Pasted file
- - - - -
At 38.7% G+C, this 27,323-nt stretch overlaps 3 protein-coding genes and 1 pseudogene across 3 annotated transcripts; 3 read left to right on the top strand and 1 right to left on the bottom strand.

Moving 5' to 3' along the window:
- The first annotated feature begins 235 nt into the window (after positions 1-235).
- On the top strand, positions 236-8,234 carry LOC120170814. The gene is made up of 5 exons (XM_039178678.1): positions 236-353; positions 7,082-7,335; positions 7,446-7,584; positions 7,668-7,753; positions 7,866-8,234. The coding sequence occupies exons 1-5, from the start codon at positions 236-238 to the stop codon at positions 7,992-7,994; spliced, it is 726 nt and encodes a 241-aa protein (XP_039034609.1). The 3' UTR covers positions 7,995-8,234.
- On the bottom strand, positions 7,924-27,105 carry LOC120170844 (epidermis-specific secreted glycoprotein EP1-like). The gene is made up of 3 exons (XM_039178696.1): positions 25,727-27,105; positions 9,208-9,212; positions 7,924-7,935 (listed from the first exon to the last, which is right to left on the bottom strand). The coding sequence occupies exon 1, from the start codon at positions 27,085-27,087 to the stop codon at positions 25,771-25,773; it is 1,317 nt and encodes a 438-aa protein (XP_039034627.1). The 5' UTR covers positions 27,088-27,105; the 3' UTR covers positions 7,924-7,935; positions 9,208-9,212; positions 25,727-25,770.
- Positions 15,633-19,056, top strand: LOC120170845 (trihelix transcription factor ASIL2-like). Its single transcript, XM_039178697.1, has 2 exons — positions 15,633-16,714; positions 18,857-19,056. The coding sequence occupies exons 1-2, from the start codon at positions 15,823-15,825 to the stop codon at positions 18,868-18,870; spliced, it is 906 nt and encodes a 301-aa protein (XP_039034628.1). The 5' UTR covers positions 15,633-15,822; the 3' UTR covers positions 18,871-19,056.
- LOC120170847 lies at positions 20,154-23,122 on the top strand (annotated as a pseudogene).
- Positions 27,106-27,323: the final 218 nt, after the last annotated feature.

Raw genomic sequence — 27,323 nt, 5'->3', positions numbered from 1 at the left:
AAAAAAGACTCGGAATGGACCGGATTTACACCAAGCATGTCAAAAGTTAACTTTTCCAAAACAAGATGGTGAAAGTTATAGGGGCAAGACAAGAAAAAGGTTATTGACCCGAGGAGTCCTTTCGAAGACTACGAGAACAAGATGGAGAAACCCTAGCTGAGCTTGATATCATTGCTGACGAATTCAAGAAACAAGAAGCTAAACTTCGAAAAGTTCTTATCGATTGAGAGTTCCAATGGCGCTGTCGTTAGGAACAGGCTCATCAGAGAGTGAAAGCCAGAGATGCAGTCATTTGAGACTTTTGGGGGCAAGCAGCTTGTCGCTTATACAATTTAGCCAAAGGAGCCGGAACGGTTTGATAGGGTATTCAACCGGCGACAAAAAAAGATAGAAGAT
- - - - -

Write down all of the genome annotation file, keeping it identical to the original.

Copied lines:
At 38.7% G+C, this 27,323-nt stretch overlaps 3 protein-coding genes and 1 pseudogene across 3 annotated transcripts; 3 read left to right on the top strand and 1 right to left on the bottom strand.

Moving 5' to 3' along the window:
- The first annotated feature begins 235 nt into the window (after positions 1-235).
- On the top strand, positions 236-8,234 carry LOC120170814. The gene is made up of 5 exons (XM_039178678.1): positions 236-353; positions 7,082-7,335; positions 7,446-7,584; positions 7,668-7,753; positions 7,866-8,234. The coding sequence occupies exons 1-5, from the start codon at positions 236-238 to the stop codon at positions 7,992-7,994; spliced, it is 726 nt and encodes a 241-aa protein (XP_039034609.1). The 3' UTR covers positions 7,995-8,234.
- On the bottom strand, positions 7,924-27,105 carry LOC120170844 (epidermis-specific secreted glycoprotein EP1-like). The gene is made up of 3 exons (XM_039178696.1): positions 25,727-27,105; positions 9,208-9,212; positions 7,924-7,935 (listed from the first exon to the last, which is right to left on the bottom strand). The coding sequence occupies exon 1, from the start codon at positions 27,085-27,087 to the stop codon at positions 25,771-25,773; it is 1,317 nt and encodes a 438-aa protein (XP_039034627.1). The 5' UTR covers positions 27,088-27,105; the 3' UTR covers positions 7,924-7,935; positions 9,208-9,212; positions 25,727-25,770.
- Positions 15,633-19,056, top strand: LOC120170845 (trihelix transcription factor ASIL2-like). Its single transcript, XM_039178697.1, has 2 exons — positions 15,633-16,714; positions 18,857-19,056. The coding sequence occupies exons 1-2, from the start codon at positions 15,823-15,825 to the stop codon at positions 18,868-18,870; spliced, it is 906 nt and encodes a 301-aa protein (XP_039034628.1). The 5' UTR covers positions 15,633-15,822; the 3' UTR covers positions 18,871-19,056.
- LOC120170847 lies at positions 20,154-23,122 on the top strand (annotated as a pseudogene).
- Positions 27,106-27,323: the final 218 nt, after the last annotated feature.

Raw genomic sequence — 27,323 nt, 5'->3', positions numbered from 1 at the left:
AAAAAAGACTCGGAATGGACCGGATTTACACCAAGCATGTCAAAAGTTAACTTTTCCAAAACAAGATGGTGAAAGTTATAGGGGCAAGACAAGAAAAAGGTTATTGACCCGAGGAGTCCTTTCGAAGACTACGAGAACAAGATGGAGAAACCCTAGCTGAGCTTGATATCATTGCTGACGAATTCAAGAAACAAGAAGCTAAACTTCGAAAAGTTCTTATCGATTGAGAGTTCCAATGGCGCTGTCGTTAGGAACAGGCTCATCAGAGAGTGAAAGCCAGAGATGCAGTCATTTGAGACTTTTGGGGGCAAGCAGCTTGTCGCTTATACAATTTAGCCAAAGGAGCCGGAACGGTTTGATAGGGTATTCAACCGGCGACAAAAAAAGATAGAAGAT